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n0v8or's avatar
New Contributor
5 years ago

Fake data, estimated data, or diagnostic data?

After reading the numerous accounts of unexplained quantum leaps in Cox data assessments, I have become diligent and regularly check my daily and weekly metered usage on  Over the past year, the Cox meter says I typically use just under 300GB each month and the weekly pattern is consistently uniform.  Refer to Figure 1 and Figure 2 in the linked JPG image: use meter.jpg.  

These are screenshots of my data usage graphs copied from my account information on the Cox web site.  The weekly pattern corresponds to my usual internet habits and the claimed data consumption is similar to a rough estimate.  So I think Cox claims regarding the accuracy of the data meter do have merit.

This Fall and Winter, however, there were some strange anomalies, though I still have not come anywhere near the 1TB cap.  During November, a windstorm toppled a tree that severed the power line to my entire street.  We lost electrical service for 36 hours while the affected pole and wires were replaced by the utility.  Naturally, I expected the data consumption meter to show at least one day with zero use.  But the graph for that week was virtually identical to the weeks before and after the incident, which was curious.  Perhaps, I theorized, Cox is able to power the phone modem and cable modem by supping DC over the cable, similar to my outdoor antenna amplifier, so data continues to flow despite lack of electrical service. 

Between Christmas and New Years we traveled completely across the country to spend the holiday with relatives.  Since no one would be at home to use the internet, I not only switched off power to the modem and router, but also completely disconnected the incoming cable (for 10 days) while we were away.  What resulted was completely the opposite of what I expected; according to the Cox data meter, daily data consumption during those 10 days was much higher than normal, and did not match the usual weekly pattern.  Once the cable connection was restored on January 2 , the historic consumption pattern magically returned.  Refer to Figure 3 in the linked JPG image for a labeled screenshot.  

Had I left town for a month instead of 10 days, I would have exceeded the data cap without actually using a single Byte of data..

So, if I accept the Cox data meter is accurate, how were these 2 events possible?  I have three theories that may explain both, as well as some of the experiences reported by others:

Estimated data
When a day occurs with zero data consumption, the Cox meter (which is probably an outsourced computer program) algorithm assumes an error occurred and substitutes an estimated data consumption based on historical use.  Utility companies regularly substitute estimates when bad weather or employee absence impact the meter-reading schedule.  An estimated water bill that seems too high or low does not mean the water meter is inaccurate.  This theory could explain why the day-by-day data consumption did not change during the week we lost electrical power.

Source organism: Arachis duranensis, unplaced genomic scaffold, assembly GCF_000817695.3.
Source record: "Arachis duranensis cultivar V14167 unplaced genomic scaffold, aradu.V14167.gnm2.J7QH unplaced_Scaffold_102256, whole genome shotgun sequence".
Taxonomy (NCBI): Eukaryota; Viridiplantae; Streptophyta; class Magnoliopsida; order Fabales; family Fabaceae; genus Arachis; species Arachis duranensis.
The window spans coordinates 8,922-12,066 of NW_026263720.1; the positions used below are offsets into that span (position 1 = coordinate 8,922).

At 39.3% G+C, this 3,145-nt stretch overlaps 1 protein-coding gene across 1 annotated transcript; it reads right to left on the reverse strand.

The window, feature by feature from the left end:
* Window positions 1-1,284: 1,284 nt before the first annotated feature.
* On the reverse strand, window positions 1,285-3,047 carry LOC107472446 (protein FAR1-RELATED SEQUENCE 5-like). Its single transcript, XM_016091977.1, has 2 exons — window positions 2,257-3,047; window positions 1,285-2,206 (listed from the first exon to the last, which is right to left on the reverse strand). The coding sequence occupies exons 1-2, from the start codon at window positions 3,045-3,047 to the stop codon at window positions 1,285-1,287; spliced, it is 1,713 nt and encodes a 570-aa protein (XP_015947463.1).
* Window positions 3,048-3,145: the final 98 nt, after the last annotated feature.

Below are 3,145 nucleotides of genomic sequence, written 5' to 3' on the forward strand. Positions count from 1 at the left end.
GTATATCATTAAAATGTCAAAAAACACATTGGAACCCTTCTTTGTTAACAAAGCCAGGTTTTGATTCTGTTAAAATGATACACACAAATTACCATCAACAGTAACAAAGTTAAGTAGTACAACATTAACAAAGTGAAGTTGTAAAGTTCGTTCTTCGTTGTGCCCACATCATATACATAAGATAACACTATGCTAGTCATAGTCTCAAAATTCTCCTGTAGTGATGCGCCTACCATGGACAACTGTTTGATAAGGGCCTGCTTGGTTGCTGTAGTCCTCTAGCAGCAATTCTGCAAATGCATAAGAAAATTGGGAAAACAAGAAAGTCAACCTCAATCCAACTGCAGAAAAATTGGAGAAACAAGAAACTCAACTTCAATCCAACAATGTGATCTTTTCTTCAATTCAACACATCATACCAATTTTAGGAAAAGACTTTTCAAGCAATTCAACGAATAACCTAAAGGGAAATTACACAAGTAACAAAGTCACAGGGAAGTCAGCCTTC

Fake data
When the cable was disconnected, the Cox meter algorithm interpreted this as an attempt to defraud the company, so invoked punitive countermeasures, one of which is to assume you are actually using data at a high daily rate, but somehow blocking the meter from seeing it.  The same thing could happen if a external system failure interrupted the cable connection to a residence or multiple residences.  Often, when the electric utility thinks a customer has tampered with the meter, they over bill to compensate, based on some assumed actual use.  It becomes the responsibility of the customer to prove innocence and challenge the "fake" electricity they have been charged for using.  This theory would explain why the daily data usage during the aforementioned 10 days was fairly uniform, rather than following the
historic pattern of higher use on weekends.

Diagnostic data
Perhaps, when the incoming cable was disconnected and/or the power to the modem was off, Cox began to transmit  diagnostic data in an attempt to determine if there was a regional failure.  Evidently, the data meter does not differentiate between diagnostic and requested data, both flow from Cox to the customer, and are consequently recorded as data use.  In other words, the Cox meter measures the data Cox sends your way, not what your modem actually receives.  This might explain why some folks who independently measure inbound + outbound data with their own modem find it does not match the consumption reported by Cox.

I am not convinced that malice was intended.   More, likely, no one at Cox knows how the data meter works and what policies it enforces, because it is outsourced.  This would explain the often-silly advice offered by customer service representatives when someone questions an unexplained spike in claimed data use.

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